4. Use only adhesives that have passed the Photographic Activity Test, says Van Horn. Buy from a reputable dealer or contact the manufacturer if you’re not sure. Do not use glue, pins or paper clips.
5. Leave space for information to go along with the items. “You took the photos of this treasured moment for a reason,” Van Horn says. Make sure it’s clear for generations to come.
Doing it yourself
You can sit down with family members to collect information or, if distance is an issue, leave a tape recorder with a family member and call periodically with questions. Also start a Web site that family members can use to post information or photos, or encourage e-mails.
Don’t let indecision on equipment or storage keep you from collecting information, McConaghy says. You can always move the material from format to format. Practice with the equipment. McConaghy uses the Sony Standard Cassette Voice Recorder TCM-500DV (about $80 at www.sonystyle.com), which records clear, distinct sound without a separate microphone. She prefers the Maxell UR Type 1 Normal cassette tapes. Other people swear by digital recorders.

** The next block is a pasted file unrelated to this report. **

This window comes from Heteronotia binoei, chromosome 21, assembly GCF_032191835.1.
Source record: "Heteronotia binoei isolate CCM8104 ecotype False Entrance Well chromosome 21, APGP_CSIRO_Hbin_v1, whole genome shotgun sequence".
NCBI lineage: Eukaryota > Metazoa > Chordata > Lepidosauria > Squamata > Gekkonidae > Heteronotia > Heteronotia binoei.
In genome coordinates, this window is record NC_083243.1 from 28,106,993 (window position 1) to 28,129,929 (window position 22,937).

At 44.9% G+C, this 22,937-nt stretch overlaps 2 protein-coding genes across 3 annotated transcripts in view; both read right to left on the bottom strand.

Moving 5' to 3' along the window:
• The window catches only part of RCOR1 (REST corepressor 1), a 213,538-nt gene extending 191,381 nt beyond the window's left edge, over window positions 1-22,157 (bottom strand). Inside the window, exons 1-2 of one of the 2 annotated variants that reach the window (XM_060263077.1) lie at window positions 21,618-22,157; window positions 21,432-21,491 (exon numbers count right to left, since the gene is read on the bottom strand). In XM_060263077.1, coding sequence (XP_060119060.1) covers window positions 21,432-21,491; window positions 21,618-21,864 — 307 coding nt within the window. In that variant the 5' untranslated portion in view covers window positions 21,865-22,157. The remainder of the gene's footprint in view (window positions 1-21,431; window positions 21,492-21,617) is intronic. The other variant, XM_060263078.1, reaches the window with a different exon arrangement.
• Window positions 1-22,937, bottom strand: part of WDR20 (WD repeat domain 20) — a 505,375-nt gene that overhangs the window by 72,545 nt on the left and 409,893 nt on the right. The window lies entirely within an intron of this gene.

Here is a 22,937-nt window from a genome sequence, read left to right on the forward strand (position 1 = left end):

VHS cameras work fine, but digital are easier to download onto computers.
Hiring a professional
Families sometimes pool their money to get an older family member’s histories recorded for birthday or anniversary gifts.
Hiring someone is a way to make sure the task doesn’t get put off, says Putter of Sundance Life Histories. Plus, a professional doesn’t bring family baggage.
To find local historians or learn more, visit the Association of Personal Historians www.personalhistorians.org. Prices range from $300 to $10,000 and more.
Ask about cost, technique, experience, samples and references.
Sherry Stripling: email@example.com